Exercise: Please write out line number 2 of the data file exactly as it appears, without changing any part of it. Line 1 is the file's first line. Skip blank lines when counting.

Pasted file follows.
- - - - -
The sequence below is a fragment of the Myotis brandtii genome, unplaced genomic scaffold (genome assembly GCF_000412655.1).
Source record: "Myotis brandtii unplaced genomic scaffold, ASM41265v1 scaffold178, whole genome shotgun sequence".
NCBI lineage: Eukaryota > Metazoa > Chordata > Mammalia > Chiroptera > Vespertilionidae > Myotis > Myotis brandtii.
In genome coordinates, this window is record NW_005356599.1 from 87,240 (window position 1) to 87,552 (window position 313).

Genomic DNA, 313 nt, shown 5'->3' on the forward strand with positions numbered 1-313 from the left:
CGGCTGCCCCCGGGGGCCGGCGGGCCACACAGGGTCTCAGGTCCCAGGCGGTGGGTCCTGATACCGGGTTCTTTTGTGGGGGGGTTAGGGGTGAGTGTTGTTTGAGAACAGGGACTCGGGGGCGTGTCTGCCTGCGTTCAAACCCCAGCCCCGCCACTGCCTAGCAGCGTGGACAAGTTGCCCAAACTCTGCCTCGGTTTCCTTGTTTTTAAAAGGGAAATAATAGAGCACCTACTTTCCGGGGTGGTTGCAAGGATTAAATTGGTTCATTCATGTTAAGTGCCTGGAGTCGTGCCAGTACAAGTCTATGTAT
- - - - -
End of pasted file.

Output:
Source record: "Myotis brandtii unplaced genomic scaffold, ASM41265v1 scaffold178, whole genome shotgun sequence".